I’m sure I will leave out several other inspirations for Santa vs Zombies but a final one for this interview also addresses: Why Santa? Here again I have to compare my old friends, vampires, to my new appreciation of zombies. Zombies attack and destroy social conventions: neighborhoods, cities, family structure, peace and order, etc. without restrictions. Vampires creep around the edges of society and infest themselves into society to do their dirty work. The vampire comes and goes leaving society intact. On the other hand, zombies tear down society, leaving devastation in their wake. Nothing is safe from zombies, not even a beloved, pure forces of good like old St. Nick. Whereas, vampires are shunned by pure good, such as the image of the Christian Cross that drives the vampire away as does the luscious goodness of garlic, sunlight destroys the vampire and our dear vampire must rest in the day. Zombies on the other hand, have no hesitation to destroy any beloved entity, Mother Theresa, Mohamad, Gandhi, Moses, Confucius, or even SANTA CLAUS! That’s impressive!
There you have it. These are the inspirations that excited me to contribute to Santa vs Zombies. I hope you enjoy it as much as I do.
ABOUT SANTA VS ZOMBIES
Meet Santa. He’s having a mid-life crisis. He hates his job and wishes he was doing anything else other than being Santa. He’s just going through the motions and that’s why he doesn’t notice the zombie apocalypse until it’s almost two late. Saved by two kids, he at first tries to get back to the North Pole only to discover that his reindeer have been eaten. On the run and just trying to survive, Santa befriends the kids and falls in love with their recently-divorced mother. Soon Santa rediscovers his Christmas spirit and does everything he can to save Christmas for the kids—even if it means his own death.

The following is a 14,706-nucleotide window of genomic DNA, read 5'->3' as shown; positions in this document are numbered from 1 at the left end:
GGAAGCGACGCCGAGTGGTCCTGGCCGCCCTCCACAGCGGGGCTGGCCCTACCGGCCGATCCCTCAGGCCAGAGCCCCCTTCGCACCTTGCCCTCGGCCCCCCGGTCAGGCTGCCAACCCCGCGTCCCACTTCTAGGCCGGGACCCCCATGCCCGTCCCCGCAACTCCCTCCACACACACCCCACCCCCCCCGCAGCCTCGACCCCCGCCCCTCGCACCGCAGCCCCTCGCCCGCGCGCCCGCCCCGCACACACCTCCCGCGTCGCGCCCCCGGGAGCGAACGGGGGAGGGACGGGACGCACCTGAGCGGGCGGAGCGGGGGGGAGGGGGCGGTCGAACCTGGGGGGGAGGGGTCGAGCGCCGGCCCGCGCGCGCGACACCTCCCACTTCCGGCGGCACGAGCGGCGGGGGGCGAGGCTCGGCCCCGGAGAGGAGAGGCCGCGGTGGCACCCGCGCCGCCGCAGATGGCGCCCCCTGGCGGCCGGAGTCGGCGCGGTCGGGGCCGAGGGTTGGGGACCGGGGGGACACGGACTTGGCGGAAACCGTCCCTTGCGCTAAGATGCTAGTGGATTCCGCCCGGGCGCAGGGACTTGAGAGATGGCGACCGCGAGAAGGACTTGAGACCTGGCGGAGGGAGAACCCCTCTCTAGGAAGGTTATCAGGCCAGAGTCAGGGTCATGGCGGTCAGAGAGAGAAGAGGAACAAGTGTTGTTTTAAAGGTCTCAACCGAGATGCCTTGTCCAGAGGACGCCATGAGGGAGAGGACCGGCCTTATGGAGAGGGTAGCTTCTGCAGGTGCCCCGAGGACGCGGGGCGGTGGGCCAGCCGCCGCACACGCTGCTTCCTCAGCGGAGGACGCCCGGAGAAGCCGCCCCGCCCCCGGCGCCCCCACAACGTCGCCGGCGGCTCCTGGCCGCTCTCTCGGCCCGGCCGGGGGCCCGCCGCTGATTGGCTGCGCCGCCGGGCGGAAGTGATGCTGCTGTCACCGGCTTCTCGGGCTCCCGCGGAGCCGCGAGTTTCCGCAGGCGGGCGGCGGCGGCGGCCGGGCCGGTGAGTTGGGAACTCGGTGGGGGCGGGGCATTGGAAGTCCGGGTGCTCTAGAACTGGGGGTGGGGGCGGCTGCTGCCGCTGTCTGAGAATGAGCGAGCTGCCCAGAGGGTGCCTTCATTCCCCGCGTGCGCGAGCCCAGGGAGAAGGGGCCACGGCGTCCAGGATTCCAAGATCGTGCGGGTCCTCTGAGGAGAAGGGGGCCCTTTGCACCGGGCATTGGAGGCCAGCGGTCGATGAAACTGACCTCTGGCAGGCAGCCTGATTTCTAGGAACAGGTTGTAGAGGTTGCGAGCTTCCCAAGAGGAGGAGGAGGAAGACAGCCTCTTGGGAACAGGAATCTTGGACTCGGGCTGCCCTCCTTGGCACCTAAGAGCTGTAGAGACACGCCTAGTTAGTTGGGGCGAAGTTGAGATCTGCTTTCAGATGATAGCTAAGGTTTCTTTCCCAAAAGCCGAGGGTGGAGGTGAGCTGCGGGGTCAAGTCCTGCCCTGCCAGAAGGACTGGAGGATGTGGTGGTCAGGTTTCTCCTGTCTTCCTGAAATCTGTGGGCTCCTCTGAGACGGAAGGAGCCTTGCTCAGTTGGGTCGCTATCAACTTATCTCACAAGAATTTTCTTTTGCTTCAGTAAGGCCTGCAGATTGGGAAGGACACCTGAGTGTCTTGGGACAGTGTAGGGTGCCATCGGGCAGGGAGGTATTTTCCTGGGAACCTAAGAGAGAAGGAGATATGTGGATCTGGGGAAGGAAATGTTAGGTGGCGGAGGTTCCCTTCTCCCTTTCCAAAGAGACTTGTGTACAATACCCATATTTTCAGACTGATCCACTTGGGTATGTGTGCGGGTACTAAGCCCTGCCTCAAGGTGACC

ABOUT CO-AUTHOR KOJI STEVEN SAKAI
Koji Steven Sakai is the founder of Little Nalu Pictures LLC and the CEO of CHOPSO (www.CHOPSO.com), the first Asian English streaming video service. He has written five feature films that have been produced, including the indie hit, The People I’ve Slept With. He also produced three feature films, a one-hour comedy special currently on Netflix, and Comedy InvAsian, a live and filmed series featuring the nation’s top Asian American comedians. Koji’s debut novel, Romeo & Juliet Vs. Zombies, was released in paperback in 2015 and in audiobook in 2016; his graphic novel, 442, came out in 2017. In addition, he is currently an adjunct professor in screenwriting at International Technological University in San Jose.
ABOUT CO-AUTHOR JOHN MAYER
John Mayer is a well-published author both in fiction and non-fiction with three previous novels, two screenplays and a performed stage play. With over twenty non-fiction books published. His latest, Family Fit: Find Your Balance in Life, which was published by Healthy Learning, one of the world’s foremost publishers of instructional materials for health/wellness, fitness, exercise, sports medicine, and camp professionals.
Mayer’s day job as a clinical psychologist specializing in violent behavior has him consulting to law enforcement regularly. His 10,000 Twitter followers (@DrJohnMayer) (@jemayerbooks) look to his daily tweets for advice on psychological issues. He is an associate staff psychologist for Doctor on Demand (doctorondemand.com ) as well as a provider (Telemedicine) on DoctoronDemand.
Mayer is also a writer for a cable TV series, The System, that is currently in production with the pilot episode completed.